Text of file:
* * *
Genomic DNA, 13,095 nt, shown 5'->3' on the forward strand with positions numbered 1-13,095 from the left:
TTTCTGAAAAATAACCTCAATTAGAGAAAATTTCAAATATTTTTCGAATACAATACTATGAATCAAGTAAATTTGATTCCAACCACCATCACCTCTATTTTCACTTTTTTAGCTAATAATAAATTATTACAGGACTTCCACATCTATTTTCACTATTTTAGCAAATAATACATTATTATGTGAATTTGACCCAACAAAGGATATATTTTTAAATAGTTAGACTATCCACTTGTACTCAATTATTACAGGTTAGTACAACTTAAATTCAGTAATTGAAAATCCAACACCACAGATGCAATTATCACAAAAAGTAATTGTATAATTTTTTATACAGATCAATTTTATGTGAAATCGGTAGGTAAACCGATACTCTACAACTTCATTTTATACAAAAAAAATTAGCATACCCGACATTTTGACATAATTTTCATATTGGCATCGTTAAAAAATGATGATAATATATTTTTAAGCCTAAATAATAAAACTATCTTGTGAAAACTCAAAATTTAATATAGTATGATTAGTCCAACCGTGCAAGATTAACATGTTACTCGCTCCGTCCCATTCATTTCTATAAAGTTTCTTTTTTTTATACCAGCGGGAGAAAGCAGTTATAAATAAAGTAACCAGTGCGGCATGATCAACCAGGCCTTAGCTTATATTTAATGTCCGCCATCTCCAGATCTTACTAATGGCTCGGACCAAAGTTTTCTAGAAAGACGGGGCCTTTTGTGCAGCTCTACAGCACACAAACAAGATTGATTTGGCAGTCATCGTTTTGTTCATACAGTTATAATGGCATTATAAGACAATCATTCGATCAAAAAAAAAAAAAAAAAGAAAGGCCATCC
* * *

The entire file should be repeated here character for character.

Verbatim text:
Genomic DNA, 13,095 nt, shown 5'->3' on the forward strand with positions numbered 1-13,095 from the left:
TTTCTGAAAAATAACCTCAATTAGAGAAAATTTCAAATATTTTTCGAATACAATACTATGAATCAAGTAAATTTGATTCCAACCACCATCACCTCTATTTTCACTTTTTTAGCTAATAATAAATTATTACAGGACTTCCACATCTATTTTCACTATTTTAGCAAATAATACATTATTATGTGAATTTGACCCAACAAAGGATATATTTTTAAATAGTTAGACTATCCACTTGTACTCAATTATTACAGGTTAGTACAACTTAAATTCAGTAATTGAAAATCCAACACCACAGATGCAATTATCACAAAAAGTAATTGTATAATTTTTTATACAGATCAATTTTATGTGAAATCGGTAGGTAAACCGATACTCTACAACTTCATTTTATACAAAAAAAATTAGCATACCCGACATTTTGACATAATTTTCATATTGGCATCGTTAAAAAATGATGATAATATATTTTTAAGCCTAAATAATAAAACTATCTTGTGAAAACTCAAAATTTAATATAGTATGATTAGTCCAACCGTGCAAGATTAACATGTTACTCGCTCCGTCCCATTCATTTCTATAAAGTTTCTTTTTTTTATACCAGCGGGAGAAAGCAGTTATAAATAAAGTAACCAGTGCGGCATGATCAACCAGGCCTTAGCTTATATTTAATGTCCGCCATCTCCAGATCTTACTAATGGCTCGGACCAAAGTTTTCTAGAAAGACGGGGCCTTTTGTGCAGCTCTACAGCACACAAACAAGATTGATTTGGCAGTCATCGTTTTGTTCATACAGTTATAATGGCATTATAAGACAATCATTCGATCAAAAAAAAAAAAAAAAAGAAAGGCCATCC